Each year, incoming students are introduced to the intellectual life of the University through a collective reading experience called the Penn Reading Project. On Sunday, Sept. 4, new students will discuss the book “Reality Is Broken: Why Games Make Us Better and How They Can Change the World” by Jane McGonigal.
In this work, McGonigal examines the major role that video and computer games play in peoples’ lives. Based on research that counts more than 174 million young Americans as regular gamers and suggests that the average young person will spend 10,000 hours playing by age 21, “Reality Is Broken” focuses on the positive role that games play in social, mental and cultural development.
On Sunday, during New Student Orientation, the Class of 2015 will have the opportunity to hear McGonigal discuss her work. Immediately afterwards, the students will explore the book in small group sessions, led by faculty from around the University who volunteer as discussion leaders.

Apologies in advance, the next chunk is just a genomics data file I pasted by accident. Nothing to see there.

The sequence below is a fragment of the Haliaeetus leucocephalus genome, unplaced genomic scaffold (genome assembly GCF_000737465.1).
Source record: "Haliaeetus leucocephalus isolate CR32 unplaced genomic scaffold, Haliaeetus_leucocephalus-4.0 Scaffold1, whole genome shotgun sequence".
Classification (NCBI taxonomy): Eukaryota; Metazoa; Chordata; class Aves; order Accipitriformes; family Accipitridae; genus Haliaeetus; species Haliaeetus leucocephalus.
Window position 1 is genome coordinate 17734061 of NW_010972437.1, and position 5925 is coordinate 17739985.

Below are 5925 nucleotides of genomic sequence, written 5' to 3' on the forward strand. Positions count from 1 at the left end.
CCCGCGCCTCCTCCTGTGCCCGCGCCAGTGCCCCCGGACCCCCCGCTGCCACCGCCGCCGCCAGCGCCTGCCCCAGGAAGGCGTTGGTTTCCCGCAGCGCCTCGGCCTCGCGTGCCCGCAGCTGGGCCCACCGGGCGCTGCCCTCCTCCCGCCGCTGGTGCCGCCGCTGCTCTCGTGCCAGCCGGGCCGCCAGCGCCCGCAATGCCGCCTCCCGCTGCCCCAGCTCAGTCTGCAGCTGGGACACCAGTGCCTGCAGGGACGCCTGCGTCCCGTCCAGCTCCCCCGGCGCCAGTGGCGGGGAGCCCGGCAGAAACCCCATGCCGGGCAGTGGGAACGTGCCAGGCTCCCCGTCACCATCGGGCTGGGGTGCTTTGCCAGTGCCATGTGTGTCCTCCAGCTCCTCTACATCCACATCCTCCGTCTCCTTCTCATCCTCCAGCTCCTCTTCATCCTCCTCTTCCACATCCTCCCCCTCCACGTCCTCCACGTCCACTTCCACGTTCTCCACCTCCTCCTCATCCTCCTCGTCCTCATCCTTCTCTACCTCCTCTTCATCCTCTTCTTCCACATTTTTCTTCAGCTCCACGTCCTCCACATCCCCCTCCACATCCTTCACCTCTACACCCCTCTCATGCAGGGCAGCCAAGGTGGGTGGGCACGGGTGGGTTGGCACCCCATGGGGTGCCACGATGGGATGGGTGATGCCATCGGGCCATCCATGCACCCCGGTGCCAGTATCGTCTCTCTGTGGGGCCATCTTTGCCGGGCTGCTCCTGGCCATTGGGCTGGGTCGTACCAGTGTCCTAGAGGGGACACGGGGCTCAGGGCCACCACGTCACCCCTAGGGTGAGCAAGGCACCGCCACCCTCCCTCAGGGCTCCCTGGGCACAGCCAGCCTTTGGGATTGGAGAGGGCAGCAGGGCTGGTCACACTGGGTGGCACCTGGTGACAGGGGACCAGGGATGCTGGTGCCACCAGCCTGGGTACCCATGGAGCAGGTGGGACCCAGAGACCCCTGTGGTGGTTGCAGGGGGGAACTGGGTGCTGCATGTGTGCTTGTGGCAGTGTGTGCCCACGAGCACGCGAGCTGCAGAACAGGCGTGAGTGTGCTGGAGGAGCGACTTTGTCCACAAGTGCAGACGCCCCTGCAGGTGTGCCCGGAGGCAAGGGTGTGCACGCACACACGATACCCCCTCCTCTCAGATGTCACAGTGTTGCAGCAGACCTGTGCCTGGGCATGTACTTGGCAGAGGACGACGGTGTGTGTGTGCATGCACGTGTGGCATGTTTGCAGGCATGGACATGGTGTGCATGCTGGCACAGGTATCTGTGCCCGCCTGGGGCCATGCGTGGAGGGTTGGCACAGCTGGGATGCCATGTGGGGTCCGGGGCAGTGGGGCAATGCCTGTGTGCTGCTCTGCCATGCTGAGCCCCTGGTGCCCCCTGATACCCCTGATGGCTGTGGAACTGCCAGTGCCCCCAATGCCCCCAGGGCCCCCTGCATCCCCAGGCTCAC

The Penn Reading Project is now in its 21st year. Past texts include Rose George's “The Big Necessity: The Unmentionable World of Human Waste and Why It Matters,” Michael Pollan’s “The Omnivore’s Dilemma: A Natural History of Four Meals,” Benjamin Franklin’s “Autobiography,” Franz Kafka’s “The Metamorphosis,” as well as Thomas Eakins’ painting, “The Gross Clinic.”
The Penn Reading Project also kicks off the “Year of Games: Body & Mind,” an interdisciplinary academic theme year that will explore games in all manifestations—virtual, athletic, table, theoretical and historical—across the University’s schools, centers and programs.
The theme year features games for students, faculty and staff to experience, as well as lectures, symposia and conferences with celebrated scholars, all focusing on this significant social and economic phenomenon.
To learn more, visit www.yearofgames.org.